Several aspects of each application are assessed, and no single piece of information is the sole factor in the decision. The admissions committee reviews GRE scores, past academic performance, letters of recommendation, relevant experience as it pertains to the field, and the applicant’s personal statement. While there are no specific prerequisites, some background in bioethics, health policy, or research is helpful in order to have a demonstrated commitment to, and understanding of, the field.
Admission to the Ph.D. program in Bioethics and Health Policy is very competitive. Usually, no more than 2 students are accepted each year. The program is small and is generally kept to between 6-10 students total. The bioethics PhD program is one of four PhD concentrations within the Department of Health Policy and Management however, which is larger. Thus, doctoral students who enter our program in bioethics and health policy are part of a cohort of approximately 10-15 new students annually in the Department as a whole.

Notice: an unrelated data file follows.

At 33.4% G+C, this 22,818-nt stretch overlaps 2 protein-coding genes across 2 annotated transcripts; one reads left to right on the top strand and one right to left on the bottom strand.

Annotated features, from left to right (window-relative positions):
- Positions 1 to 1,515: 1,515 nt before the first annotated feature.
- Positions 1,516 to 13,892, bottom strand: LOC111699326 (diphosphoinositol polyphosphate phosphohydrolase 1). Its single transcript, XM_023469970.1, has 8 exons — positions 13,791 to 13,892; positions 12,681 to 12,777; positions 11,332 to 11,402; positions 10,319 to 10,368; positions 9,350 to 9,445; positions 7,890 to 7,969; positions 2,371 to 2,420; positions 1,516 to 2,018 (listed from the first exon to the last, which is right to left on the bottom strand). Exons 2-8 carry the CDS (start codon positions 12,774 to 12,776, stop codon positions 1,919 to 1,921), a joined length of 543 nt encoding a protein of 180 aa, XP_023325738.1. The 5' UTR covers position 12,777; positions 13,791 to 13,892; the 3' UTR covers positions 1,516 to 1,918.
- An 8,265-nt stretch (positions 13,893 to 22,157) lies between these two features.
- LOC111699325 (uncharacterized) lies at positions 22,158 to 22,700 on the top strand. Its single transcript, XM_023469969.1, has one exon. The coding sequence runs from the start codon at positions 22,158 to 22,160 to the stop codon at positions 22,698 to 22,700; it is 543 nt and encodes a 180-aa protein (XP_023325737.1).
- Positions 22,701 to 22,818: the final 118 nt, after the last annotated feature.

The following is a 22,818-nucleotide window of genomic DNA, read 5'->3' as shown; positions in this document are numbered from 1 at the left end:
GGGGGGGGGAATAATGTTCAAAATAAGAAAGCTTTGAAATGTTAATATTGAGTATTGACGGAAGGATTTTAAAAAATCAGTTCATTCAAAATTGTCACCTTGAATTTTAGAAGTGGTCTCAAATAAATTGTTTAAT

Financial aid is available, but on a limited basis. Scholarships follow the Department of HPM scholarship policy and are merit based. Federally funded grants are also available to eligible students. For more information, check the HPM Financial Aid Information page.
Other Opportunities Available to Bioethics PhD Students
All doctoral students in HPM are expected to complete at least 300 hours of paid or unpaid research relating to two different projects by the end of the second year. This research may be conducted either on- or off-campus, but at least 50% of the work must be on-campus. A full description of the research hours requirement is in the HPM Student Handbook.
Most students will find opportunities to take part in research with their graduate advisor or other faculty at the Berman Institute. Berman Institute faculty currently conduct pathbreaking research ona wide variety of bioethics topics and are happy to discuss possible research projects with prospective students. Research with other faculty at JHSPH or within the University is also widely available. Students are encouraged to find a faculty member whose research matches his/her interests and to inquire about research opportunities.
Scholarly Life at the Berman Institute
Students in the Bioethics PhD program constitute a vital and important part of the academic community at the Berman Institute of Bioethics. Students are encouraged to participate fully in a wide range of scholarly, teaching and public engagement activities. These include participating in the semi-annual ‘research retreats’ at which faculty, fellows, and students present works-in-progress, and attending the Berman Institute’s bi-monthly seminar series at which prominent scholars from other institutions lecture on emerging research interests.